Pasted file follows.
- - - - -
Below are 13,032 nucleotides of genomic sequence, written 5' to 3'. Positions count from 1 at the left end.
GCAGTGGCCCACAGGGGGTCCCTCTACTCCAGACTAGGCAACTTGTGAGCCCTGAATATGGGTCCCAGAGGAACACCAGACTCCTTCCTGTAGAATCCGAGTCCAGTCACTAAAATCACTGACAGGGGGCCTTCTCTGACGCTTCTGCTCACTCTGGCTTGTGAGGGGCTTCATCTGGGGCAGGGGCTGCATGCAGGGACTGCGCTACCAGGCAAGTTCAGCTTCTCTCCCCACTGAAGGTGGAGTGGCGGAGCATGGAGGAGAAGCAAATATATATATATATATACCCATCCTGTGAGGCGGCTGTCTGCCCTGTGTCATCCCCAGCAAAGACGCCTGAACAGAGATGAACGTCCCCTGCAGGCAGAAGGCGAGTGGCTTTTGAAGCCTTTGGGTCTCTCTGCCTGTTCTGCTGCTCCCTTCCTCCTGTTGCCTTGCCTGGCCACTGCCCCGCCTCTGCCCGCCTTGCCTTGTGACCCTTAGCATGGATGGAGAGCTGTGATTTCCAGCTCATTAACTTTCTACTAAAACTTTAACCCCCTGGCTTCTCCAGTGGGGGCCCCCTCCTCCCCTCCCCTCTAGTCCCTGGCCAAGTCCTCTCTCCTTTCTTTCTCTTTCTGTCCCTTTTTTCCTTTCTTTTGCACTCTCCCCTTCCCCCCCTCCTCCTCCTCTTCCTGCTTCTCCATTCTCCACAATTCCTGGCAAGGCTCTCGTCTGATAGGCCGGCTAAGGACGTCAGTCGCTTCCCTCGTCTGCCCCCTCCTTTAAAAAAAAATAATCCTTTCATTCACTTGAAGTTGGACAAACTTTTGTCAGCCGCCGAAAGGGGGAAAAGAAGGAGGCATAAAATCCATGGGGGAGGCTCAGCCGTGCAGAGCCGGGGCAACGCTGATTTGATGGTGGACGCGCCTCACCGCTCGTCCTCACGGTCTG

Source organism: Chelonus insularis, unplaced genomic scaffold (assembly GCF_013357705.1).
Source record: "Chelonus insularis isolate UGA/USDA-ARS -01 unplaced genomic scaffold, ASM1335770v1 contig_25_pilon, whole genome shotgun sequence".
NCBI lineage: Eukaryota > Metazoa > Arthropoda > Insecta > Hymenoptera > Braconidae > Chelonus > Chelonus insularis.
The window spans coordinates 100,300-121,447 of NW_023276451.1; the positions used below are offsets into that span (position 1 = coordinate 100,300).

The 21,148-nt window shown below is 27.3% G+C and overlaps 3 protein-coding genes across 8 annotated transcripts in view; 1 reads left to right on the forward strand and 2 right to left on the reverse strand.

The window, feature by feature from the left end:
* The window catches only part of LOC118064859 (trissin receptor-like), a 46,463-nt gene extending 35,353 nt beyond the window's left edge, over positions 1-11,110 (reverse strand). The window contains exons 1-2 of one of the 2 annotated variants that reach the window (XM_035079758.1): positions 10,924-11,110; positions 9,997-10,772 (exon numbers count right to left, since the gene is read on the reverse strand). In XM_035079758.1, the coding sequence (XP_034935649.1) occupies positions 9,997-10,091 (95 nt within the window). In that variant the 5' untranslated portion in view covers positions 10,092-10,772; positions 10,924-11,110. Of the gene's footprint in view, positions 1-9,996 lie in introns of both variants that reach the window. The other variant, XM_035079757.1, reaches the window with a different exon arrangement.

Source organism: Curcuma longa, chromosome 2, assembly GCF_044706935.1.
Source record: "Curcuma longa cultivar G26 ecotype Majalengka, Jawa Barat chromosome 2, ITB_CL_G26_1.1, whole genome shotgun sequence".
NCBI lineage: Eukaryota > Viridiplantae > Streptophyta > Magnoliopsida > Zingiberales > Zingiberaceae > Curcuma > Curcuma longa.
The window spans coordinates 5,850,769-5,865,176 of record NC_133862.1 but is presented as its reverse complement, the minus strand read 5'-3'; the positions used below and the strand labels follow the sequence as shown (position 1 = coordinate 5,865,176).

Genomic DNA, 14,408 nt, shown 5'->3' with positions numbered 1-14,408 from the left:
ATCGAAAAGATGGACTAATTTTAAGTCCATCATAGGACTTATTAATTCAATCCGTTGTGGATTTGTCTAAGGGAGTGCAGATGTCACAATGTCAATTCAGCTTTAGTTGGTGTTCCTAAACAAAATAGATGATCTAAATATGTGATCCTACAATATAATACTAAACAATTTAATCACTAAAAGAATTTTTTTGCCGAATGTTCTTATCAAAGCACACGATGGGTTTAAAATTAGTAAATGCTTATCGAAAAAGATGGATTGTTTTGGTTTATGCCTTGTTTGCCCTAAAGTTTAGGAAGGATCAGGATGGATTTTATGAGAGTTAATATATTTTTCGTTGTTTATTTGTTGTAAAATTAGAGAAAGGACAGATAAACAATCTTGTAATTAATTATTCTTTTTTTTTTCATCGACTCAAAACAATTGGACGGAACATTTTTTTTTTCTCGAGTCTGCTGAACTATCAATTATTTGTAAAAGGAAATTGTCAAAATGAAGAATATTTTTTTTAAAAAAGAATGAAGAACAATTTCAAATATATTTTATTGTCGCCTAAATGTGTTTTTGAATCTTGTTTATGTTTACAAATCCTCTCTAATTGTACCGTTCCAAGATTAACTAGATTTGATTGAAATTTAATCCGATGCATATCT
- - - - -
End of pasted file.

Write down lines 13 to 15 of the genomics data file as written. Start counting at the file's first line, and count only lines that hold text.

The window spans coordinates 5,850,769-5,865,176 of record NC_133862.1 but is presented as its reverse complement, the minus strand read 5'-3'; the positions used below and the strand labels follow the sequence as shown (position 1 = coordinate 5,865,176).

Genomic DNA, 14,408 nt, shown 5'->3' with positions numbered 1-14,408 from the left:
ATCGAAAAGATGGACTAATTTTAAGTCCATCATAGGACTTATTAATTCAATCCGTTGTGGATTTGTCTAAGGGAGTGCAGATGTCACAATGTCAATTCAGCTTTAGTTGGTGTTCCTAAACAAAATAGATGATCTAAATATGTGATCCTACAATATAATACTAAACAATTTAATCACTAAAAGAATTTTTTTGCCGAATGTTCTTATCAAAGCACACGATGGGTTTAAAATTAGTAAATGCTTATCGAAAAAGATGGATTGTTTTGGTTTATGCCTTGTTTGCCCTAAAGTTTAGGAAGGATCAGGATGGATTTTATGAGAGTTAATATATTTTTCGTTGTTTATTTGTTGTAAAATTAGAGAAAGGACAGATAAACAATCTTGTAATTAATTATTCTTTTTTTTTTCATCGACTCAAAACAATTGGACGGAACATTTTTTTTTTCTCGAGTCTGCTGAACTATCAATTATTTGTAAAAGGAAATTGTCAAAATGAAGAATATTTTTTTTAAAAAAGAATGAAGAACAATTTCAAATATATTTTATTGTCGCCTAAATGTGTTTTTGAATCTTGTTTATGTTTACAAATCCTCTCTAATTGTACCGTTCCAAGATTAACTAGATTTGATTGAAATTTAATCCGATGCATATCT